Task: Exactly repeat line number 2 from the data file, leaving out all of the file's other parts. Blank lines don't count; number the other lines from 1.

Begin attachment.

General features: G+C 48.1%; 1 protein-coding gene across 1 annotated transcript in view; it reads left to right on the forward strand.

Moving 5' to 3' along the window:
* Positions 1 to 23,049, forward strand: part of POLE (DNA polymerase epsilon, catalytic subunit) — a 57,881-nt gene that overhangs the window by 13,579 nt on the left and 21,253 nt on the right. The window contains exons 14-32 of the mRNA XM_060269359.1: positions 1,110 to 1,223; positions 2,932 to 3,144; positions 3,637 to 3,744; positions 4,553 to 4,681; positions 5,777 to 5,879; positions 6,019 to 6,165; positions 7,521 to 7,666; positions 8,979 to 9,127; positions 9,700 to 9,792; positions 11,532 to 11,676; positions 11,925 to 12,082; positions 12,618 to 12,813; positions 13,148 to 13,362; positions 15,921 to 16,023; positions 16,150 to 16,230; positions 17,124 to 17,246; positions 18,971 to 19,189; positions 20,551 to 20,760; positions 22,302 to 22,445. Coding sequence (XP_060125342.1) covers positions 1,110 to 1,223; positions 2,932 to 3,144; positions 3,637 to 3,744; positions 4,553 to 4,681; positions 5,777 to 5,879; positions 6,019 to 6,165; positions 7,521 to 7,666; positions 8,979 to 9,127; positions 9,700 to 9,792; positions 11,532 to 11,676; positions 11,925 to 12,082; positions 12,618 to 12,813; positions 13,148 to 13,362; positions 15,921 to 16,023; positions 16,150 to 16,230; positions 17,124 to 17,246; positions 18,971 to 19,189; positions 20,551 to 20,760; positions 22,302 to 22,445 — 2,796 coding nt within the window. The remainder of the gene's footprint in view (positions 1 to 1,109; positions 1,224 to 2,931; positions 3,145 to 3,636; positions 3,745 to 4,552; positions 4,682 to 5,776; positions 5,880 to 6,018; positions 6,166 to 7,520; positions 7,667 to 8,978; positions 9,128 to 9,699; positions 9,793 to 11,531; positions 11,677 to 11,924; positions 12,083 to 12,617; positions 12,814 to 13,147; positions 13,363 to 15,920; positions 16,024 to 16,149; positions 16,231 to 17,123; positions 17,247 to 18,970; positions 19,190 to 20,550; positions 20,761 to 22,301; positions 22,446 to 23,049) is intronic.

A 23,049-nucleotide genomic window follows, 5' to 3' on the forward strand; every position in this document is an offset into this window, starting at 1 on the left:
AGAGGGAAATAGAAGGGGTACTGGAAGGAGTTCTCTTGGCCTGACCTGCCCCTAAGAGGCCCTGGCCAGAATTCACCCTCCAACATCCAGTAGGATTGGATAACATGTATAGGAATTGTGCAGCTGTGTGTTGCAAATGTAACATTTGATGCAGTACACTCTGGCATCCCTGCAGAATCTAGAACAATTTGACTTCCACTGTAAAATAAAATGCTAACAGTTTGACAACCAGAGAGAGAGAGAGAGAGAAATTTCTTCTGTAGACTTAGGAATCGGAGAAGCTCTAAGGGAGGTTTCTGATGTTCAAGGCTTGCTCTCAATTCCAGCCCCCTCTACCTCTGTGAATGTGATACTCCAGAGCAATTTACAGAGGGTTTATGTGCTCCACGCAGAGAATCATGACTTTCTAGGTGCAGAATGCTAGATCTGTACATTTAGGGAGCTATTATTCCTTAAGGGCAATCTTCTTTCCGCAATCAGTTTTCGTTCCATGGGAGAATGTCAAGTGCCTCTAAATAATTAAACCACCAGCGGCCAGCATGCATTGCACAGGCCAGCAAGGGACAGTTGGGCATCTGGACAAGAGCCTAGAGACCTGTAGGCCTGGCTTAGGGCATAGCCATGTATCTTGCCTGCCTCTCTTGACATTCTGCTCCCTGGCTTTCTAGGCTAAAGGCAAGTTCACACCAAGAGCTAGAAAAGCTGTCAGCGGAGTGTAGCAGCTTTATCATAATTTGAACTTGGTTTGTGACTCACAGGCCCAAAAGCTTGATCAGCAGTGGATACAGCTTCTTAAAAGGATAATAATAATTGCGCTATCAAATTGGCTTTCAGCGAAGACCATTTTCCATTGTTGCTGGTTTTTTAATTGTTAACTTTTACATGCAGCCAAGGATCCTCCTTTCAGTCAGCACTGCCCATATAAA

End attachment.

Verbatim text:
Moving 5' to 3' along the window: